A group of six House Democrats wrote to congressional leaders Monday asking that their legislation funding cybersecurity programs for K-12 schools be included in the $3.5 trillion budget reconciliation act that Democrats and President Joe Biden are struggling to pass.
In the letter, the members, led by Rep. Doris Matsui of California, argue that the rising rate of ransomware attacks against public schools nationwide should be addressed by the far-ranging budget bill.
“Although it is difficult to gather accurate, up-to-date information on cybercrime, one thing is clear: cybercriminals are getting better at targeting K-12 schools,” the letter reads. “In the face of this well-documented threat, Congress must act by putting real resources on the table.”
Matsui is the lead sponsor of the Enhancing K-12 Cybersecurity Act, which would direct the Cybersecurity and Infrastructure Security Agency to create an incident-reporting system for the education sector and spend up to $10 million annually on cybersecurity improvements at grade schools. Rep. Jim Langevin of Rhode Island, a former co-chair of the Cyberspace Solarium Commission and an architect of much of Congress’ recent cyber-related legislation, also signed the letter, as did Reps. Deborah K. Ross of North Carolina, Dutch Ruppersberger of Maryland, and Anna Eshoo and Tony Cardenas of California.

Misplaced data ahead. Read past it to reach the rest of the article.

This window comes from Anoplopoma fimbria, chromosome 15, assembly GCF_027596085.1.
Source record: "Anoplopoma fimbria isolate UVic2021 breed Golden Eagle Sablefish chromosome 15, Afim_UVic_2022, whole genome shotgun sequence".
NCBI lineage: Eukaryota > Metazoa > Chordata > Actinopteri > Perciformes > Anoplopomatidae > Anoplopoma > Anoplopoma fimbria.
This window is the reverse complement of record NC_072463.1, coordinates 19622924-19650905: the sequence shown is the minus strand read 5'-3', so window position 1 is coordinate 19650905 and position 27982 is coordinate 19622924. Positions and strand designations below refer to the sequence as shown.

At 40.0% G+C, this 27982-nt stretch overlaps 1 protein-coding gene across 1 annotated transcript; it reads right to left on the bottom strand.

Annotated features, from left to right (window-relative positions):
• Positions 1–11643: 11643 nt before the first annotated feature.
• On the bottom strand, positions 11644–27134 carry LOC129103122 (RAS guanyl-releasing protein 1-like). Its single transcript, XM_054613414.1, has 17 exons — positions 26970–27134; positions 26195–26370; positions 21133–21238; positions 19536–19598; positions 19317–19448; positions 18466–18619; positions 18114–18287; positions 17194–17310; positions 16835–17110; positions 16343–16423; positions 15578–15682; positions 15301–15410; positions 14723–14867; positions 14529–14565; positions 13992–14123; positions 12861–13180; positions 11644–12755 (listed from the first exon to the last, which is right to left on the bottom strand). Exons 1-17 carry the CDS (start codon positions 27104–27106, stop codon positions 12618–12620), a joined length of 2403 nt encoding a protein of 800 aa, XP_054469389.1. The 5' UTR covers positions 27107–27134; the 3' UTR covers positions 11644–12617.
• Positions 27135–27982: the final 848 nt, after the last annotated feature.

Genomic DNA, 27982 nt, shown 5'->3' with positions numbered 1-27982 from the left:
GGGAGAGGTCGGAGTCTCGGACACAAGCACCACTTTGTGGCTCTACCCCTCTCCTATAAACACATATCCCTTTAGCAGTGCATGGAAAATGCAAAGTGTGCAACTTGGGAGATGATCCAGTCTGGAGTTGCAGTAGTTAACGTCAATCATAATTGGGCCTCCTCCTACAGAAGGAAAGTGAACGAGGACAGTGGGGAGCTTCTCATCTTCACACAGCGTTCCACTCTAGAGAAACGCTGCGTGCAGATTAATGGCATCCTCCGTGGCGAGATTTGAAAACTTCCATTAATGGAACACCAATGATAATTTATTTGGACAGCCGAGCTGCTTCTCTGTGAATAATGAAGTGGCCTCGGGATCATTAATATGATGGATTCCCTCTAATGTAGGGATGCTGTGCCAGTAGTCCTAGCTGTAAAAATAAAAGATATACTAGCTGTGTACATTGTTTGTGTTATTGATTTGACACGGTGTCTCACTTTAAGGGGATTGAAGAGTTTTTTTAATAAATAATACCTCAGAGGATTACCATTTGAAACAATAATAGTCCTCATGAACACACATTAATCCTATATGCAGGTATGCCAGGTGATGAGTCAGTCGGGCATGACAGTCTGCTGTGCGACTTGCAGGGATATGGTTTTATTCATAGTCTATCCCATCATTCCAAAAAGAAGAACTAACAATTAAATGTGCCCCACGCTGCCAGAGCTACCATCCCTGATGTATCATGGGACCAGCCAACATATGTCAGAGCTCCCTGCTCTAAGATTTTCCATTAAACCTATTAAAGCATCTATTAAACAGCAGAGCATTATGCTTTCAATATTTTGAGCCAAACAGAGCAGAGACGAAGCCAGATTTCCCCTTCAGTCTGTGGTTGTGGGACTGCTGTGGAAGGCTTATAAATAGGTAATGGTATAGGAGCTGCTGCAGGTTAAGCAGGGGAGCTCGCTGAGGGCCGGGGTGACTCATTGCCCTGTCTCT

The letter cites statistics from the K-12 Cybersecurity Resource Center that found that between 2016 and 2020, there were more than 1,100 publicly acknowledged cyberattacks, including nearly 400 last year, involving K-12 schools or their IT vendors.
A portion of the budget package crafted by the House Homeland Security Committee already includes $865 million in additional funds for CISA, about half of which would be put toward carrying out Biden’s May 12 executive order strengthening cyber incident reporting requirements for federal contractors and critical infrastructure operators.
While the reconciliation package remains jammed up in negotiations between progressive and conservative Democrats — with few signs of a speedy resolution — it’s common for individual cybersecurity bills to get grouped into major spending packages. The $1.2 trillion bipartisan infrastructure spending plan the Senate passed in July includes $1 billion to fund a state and local cybersecurity grant program long sought by state IT officials, though that package, too, awaits approval from the House.